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Want to see the future of transport? Watch this drone taxi go airborne


Is there a person alive who wouldn’t salivate at the opportunity of commuting to work in a self-piloting air taxi that looks like something out of James Bond movie? Vahana, an ambitious startup founded by aerospace giant Airbus, is hoping that the answer to this question is a resounding no.

To make their dream a reality, Vahana has developed a Vertical Take-Off and Landing (VTOL) single-passenger aircraft with wings and tail sections which rotate from vertical to horizontal as it takes off and lands. It’s essentially a giant self-flying drone that promises to be able to transport passengers a maximum of 62 miles at a time. Having made its maiden test flights this time last year, Vahana recently provided a 2019 update — by revealing that it has now flown 50 full-scale test flights, totaling more than five flight hours. More of these test flights, which take place at Oregon’s Pendleton UAS Range, are planned through the first half of the year.

“We envision Urban Air Mobility vehicles being used by travelers and everyday commuters as a cost-comparable replacement for short-range urban transportation methods like cars or trains,” Zach Lovering, vice president of Urban Air Mobility Systems for Airbus, told Digital Trends. “Vahana differentiates itself from competitors through its robust incorporation of self-piloting technology, its focus on advancing electric powered flight to drive down long-term maintenance costs, and its collaboration efforts with all key stakeholders throughout its progression.”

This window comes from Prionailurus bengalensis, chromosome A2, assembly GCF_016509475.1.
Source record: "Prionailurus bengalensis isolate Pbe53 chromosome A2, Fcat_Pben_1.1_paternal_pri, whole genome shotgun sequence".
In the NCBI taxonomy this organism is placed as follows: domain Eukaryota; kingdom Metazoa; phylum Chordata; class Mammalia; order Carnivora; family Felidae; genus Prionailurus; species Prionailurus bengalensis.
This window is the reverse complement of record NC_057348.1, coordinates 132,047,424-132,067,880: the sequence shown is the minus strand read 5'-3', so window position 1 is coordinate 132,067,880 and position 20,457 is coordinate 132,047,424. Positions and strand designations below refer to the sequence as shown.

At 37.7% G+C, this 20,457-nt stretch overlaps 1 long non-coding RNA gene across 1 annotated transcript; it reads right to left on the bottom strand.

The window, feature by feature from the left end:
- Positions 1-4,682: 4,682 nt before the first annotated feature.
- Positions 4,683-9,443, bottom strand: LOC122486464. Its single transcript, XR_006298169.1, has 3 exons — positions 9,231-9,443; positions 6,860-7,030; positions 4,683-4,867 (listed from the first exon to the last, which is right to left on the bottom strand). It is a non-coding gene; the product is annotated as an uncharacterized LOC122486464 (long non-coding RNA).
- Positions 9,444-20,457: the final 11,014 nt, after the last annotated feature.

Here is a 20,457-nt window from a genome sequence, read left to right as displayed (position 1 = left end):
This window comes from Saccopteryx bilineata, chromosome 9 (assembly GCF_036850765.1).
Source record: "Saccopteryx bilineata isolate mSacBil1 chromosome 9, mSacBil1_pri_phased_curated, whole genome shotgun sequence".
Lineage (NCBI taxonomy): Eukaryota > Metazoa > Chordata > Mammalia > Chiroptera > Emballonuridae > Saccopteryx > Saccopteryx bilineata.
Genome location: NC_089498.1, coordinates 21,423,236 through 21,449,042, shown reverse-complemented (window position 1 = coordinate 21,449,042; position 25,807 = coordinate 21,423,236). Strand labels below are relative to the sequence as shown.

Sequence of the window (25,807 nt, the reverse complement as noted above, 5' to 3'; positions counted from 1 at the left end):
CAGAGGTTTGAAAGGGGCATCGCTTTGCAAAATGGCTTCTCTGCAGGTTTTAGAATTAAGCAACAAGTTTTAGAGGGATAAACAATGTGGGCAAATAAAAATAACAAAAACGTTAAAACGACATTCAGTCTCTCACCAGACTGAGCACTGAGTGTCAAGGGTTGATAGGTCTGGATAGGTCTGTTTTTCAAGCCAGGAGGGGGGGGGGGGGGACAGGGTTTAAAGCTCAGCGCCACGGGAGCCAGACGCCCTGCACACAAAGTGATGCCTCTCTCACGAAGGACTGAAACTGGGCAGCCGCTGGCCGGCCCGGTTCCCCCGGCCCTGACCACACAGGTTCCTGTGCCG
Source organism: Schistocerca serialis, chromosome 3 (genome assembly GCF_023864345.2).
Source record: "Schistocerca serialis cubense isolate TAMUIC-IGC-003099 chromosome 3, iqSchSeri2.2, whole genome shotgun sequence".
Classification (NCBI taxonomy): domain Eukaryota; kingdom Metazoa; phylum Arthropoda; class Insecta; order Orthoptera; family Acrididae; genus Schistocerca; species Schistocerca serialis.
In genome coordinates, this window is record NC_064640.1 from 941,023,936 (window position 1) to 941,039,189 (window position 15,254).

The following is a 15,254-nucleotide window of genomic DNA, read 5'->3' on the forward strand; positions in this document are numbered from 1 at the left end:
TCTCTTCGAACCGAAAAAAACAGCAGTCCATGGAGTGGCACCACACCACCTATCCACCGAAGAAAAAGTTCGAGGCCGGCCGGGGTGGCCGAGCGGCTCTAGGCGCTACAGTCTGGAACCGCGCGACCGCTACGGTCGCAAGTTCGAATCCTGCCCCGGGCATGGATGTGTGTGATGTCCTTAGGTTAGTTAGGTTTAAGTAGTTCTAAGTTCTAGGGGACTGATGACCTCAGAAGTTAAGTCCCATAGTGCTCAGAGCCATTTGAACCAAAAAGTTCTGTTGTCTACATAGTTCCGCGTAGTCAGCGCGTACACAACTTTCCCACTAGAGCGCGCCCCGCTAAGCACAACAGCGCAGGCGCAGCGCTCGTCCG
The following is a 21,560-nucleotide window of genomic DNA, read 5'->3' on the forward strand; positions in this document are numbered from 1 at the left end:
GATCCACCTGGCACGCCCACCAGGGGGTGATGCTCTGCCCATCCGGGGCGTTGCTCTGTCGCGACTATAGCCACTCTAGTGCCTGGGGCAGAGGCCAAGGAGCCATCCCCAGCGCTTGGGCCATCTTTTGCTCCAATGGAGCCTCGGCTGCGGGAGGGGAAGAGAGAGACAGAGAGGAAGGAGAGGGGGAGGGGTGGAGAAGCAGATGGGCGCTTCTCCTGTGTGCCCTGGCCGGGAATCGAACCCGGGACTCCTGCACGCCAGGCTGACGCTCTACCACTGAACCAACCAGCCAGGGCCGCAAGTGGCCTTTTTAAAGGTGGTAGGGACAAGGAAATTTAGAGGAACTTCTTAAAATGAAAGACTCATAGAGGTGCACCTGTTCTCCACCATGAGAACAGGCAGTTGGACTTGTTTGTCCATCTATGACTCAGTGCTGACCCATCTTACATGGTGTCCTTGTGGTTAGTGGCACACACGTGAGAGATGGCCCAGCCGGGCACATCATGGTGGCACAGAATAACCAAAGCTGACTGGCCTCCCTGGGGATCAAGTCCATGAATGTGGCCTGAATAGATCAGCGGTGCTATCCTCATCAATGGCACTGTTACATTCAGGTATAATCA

The video released of Vahana’s 50th test flight shows the aircraft moving faster and higher than previous videos. In addition, it pulls off a select few mid-air maneuvers to demonstrate just how agile it is.

While becoming the Uber of the skies (our words, not theirs) is certainly a big ambition, Lovering said that Vahana’s versatility opens up a plethora of potential applications. “Being a self-piloted vehicle allows Vahana to take on many use cases or missions,” he said. “Although we are currently focused on testing a demonstrator that would expand transportation options within our congested cities, Urban Air Mobility vehicles could [also] be used to transport heavy cargo, as a medevac service, or even to deploy emergency operations centers at disaster sites.”

Airbus’ Urban Air Mobility unit is currently aiming to deploy its Vahana air taxis sometime in the mid-2020s. We guess we’ll just have to keep on taking the subway to work until then.

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Luke Dormehl
I'm a UK-based tech writer covering Cool Tech at Digital Trends. I've also written for Fast Company, Wired, the Guardian…
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